Tuesday, April 20, 2010

Christopher Marlowe: Secret Agent Man

Yes, Marlowe did have the kinds of high-level connections to possibly stage his own death on May 30, 1593, in Deptford in order to escape torture and a possible death sentence. Marlowe, of course, had been arrested on May 20 on charges of heresy and was released on bail. There's also the Baines Note submitted to the Privy Council on May 27 that accused Marlowe of far more serious offenses.

Click here and check out this rather imposing letter Cambridge University authorities received in 1587 when they were set to deny Marlowe his Master's Degree. As Peter Farey writes, "Before the award of the M.A. in 1587, some rumours had apparently been circulating that he [Marlowe] intended ('was determined') to go to Rheims and, having gone, to remain there. This would normally mean training for priesthood at the Catholic College at Rheims, with the probable intention of eventually returning to England as a Catholic subversive."

We can reasonably conclude, from the Privy Council letter to Cambridge, that Marlowe was partaking in significant intelligence activity on behalf of Queen Elizabeth's secret service.

As Daryl Pinksen writes in Marlowe's Ghost, the letter "shows the regard in which the young intelligence agent was held by the most powerful men in the English government."Marlowe spy theory

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Anders said...

This is my favorite authorship site. This past year, studying the Marlowe theory, has been a wonderful experience.

HyannisEllen said...

Marlowe is so intriguing. Can't get enough.

Anonymous said...

cool stuff!

ArtT said...

What a life: spy and amazing playwright . . .he IS the perfect candidate to have written Shakespeare; love your posts on Marlowe & Shakespeare style similarities, and Mr. Pinksen's YouTube clip.

Rado Klose said...

Hi Carlo
This is of course the question central to The case for Marlowe as Shakespeare, As ever more irregularities concerning the inquest are revealed the case strengthens . There are a couple of Questions I would like to ask. Do records of Marlowes arrest exist? I seem to remember reading some time ago an account which has Burghley laid low with gout (I think ) and absent from the initial hearing, but getting off his sick bed to arrange Marlowes' bail. Am I imagining I read this this ? Perhaps it was on the occasionally over imaginative but much missed John Baker web pages. There is no mention of such documentation on Peter Fareys' website. Next, most accounts have Poley interrupting his return from the continent to be at Deptford. Isn't the ten days between arrest and the meeting about the time it would take to summon him back? Making Deptford the reason for his return . The fact that he is apparently missing for another 7 days or so makes a period of nearly three weeks in which his only known activity was an involvement with the affairs of Christopher Marlowe. I'm sure most of this is common knowledge but enlightenment would be welcome here.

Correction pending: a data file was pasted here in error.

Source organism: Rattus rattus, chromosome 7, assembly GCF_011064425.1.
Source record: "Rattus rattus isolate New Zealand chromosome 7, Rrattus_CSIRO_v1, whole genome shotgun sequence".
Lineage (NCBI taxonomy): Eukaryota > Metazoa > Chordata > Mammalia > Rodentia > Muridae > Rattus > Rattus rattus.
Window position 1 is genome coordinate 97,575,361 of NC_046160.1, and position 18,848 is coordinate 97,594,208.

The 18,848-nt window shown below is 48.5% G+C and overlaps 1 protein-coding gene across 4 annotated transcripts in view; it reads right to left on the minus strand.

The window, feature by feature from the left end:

Daryl Pinksen said...


Here is what Charles Nicholl says (The Reckoning, 2002) about the warrant for Marlowe to appear before the Council:

"On 18 May, the Privy Council issued a warrant for Marlowe to be apprehended. They commanded one of the Queen’s Messengers, Henry Maunder,